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Prove that the rationals satisfy the Archimedean property, but not the least-upper-bound axiom.

Recall, the Archimedean property states that if x > 0 and y \in \mathbb{R} is arbitrary, then there exists an integer n > 0 such that nx > y.
Further, recall that the least upper bound axiom states that every nonempty set S of real numbers which is bounded above has a supremum.
Now, prove that \mathbb{Q} satisfies the Archimedean property, but not the least-upper-bound axiom.


First, we prove that \mathbb{Q} satisfies the Archimedean property.
Proof. This is immediate since if x,y are arbitrary elements in \mathbb{Q} with x>0, then they are also in \mathbb{R} since \mathbb{Q} \subseteq \mathbb{R}. Thus, by the Archimedean property in \mathbb{R} we know there is an n \in \mathbb{Z}_{>0} such that nx > y. Hence, the Archimedean property is satisfied in \mathbb{Q}. \qquad \blacksquare

Next, we prove that \mathbb{Q} does not satisfy the least-upper-bound axiom.
Proof. Let

    \[ S = \{ r \in \mathbb{Q} \mid r^2 \leq 2 \}. \]

Then S is non-empty since 1 \in S. Further, S is bounded above by 4 since r^2 \leq 2 \ \implies \ r^2 \leq 16 \ \implies \ r \leq 4. (Of course, there are better upper bounds available, but we just need any upper bound.)
Now, we must show that S has no supremum in \mathbb{Q} to show that the least-upper-bound property fails in \mathbb{Q} (since this will mean S is a nonempty set which is bounded above, but fails to have a least upper bound in \mathbb{Q}).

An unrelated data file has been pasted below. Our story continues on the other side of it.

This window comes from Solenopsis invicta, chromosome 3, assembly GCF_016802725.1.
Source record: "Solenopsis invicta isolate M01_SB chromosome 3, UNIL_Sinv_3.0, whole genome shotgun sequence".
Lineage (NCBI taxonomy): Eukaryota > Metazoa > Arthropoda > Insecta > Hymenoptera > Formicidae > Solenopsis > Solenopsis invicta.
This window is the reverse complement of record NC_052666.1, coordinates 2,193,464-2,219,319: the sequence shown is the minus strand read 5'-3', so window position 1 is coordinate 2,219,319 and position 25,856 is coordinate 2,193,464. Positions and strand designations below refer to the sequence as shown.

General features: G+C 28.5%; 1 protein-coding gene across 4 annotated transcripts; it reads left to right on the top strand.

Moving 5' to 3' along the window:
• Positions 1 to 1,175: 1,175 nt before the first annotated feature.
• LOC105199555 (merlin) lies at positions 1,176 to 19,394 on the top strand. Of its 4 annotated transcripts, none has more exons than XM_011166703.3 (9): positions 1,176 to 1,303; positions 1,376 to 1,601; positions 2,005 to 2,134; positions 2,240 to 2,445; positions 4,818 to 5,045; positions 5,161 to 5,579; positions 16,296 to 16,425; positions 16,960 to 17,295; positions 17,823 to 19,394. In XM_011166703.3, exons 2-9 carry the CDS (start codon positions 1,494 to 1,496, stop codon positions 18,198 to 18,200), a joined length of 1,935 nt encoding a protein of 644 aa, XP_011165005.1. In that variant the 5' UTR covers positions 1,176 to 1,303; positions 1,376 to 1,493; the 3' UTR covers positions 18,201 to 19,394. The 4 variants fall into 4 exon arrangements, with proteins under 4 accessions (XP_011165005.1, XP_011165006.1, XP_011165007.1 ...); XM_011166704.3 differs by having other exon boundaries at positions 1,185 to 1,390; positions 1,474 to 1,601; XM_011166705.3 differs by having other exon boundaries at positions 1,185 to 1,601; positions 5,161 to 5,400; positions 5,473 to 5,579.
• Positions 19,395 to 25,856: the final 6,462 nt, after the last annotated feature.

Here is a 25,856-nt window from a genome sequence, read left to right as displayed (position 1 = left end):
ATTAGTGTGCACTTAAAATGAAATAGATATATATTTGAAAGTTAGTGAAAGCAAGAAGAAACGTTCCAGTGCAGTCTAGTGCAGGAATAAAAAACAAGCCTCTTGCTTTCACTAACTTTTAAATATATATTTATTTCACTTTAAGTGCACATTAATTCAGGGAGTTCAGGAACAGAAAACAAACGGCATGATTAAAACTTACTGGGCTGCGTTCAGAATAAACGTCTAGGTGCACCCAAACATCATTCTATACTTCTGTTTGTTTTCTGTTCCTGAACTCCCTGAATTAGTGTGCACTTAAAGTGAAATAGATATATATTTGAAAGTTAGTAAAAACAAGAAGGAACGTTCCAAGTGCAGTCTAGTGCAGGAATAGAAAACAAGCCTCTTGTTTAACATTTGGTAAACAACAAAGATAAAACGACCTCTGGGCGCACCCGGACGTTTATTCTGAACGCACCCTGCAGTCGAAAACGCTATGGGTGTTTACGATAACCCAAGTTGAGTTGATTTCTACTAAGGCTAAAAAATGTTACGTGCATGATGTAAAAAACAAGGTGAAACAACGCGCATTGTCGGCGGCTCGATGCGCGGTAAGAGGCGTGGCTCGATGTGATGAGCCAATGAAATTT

Suppose otherwise, say b = \sup S with b \in \mathbb{Q}. We know b^2 \neq 2 (I.3.12, Exercise #11). Thus, by the trichotomy law we must have either b^2 < 2 or b^2 > 2.
Case 1: If b^2 < 2, then there exists r \in \mathbb{Q} such that b < r < \sqrt{2} (since the rationals are dense in the reals, see I.3.12, Exercise #6). But then, r^2 < 2 (since r < \sqrt{2} \ \implies \ r \cdot r < \sqrt{2} \cdot \sqrt{2} \ \implies \ r^2 < 2) and r \in \mathbb{Q} implies r \in S with r > b, contradicting that b is an upper bound for S. Hence, we cannot have b^2 < 2.
Case 2: If b^2 > 2, then there exists r \in \mathbb{Q} such that b > r > \sqrt{2}. But then, r^2 > 2, so if s \in S we have s < r; hence, r is an upper bound for S which is less than b. This contradicts that b is the least upper bound of S. Hence, we also cannot have b^2 > 2.
Thus, there can be no such b^2 \in \mathbb{Q} (since by the trichotomy exactly one of b^2> 2, \ b^2 < 2, \ b^2 = 2 must hold, but we have shown these all lead to contradictions).
Hence, \mathbb{Q} does not have the least-upper-bound property. \qquad \blacksquare

3 comments

  1. Fiestita says:

    Hi Rori, i don’t get why you say (Case 2) : b^2 > 2 —> exists r (rational) such that b > r > sqrt(2)
    We know that b= -2 satisfies b^2 > 2 but don’t satisfies that b > r > sqrt(2)

  2. martin says:

    For the second proof, could we say quickly that the set P (positve integers) is in Q so it’s unbounded above that’s why it doesn’t satisfy axiom 10?

    • RoRi says:

      No, we can’t do that. The least-upper-bound axiom is not the same as being unbounded above. For instance, \mathbb{R} is unbounded above but possesses the least upper bound axiom.

      The critical thing is that if X is the set you want to show satisfies the least upper bound axiom, you need to show that for every nonempty subset S \subseteq X which is bounded above has a least-upper-bound in X. So, the second proof is showing that \mathbb{Q} fails this since we have a non-empty set that is bounded above, but it’s least upper bound is not actually in \mathbb{Q} (since its least upper bound is \sqrt{2} which is not a rational number). Does that make sense?

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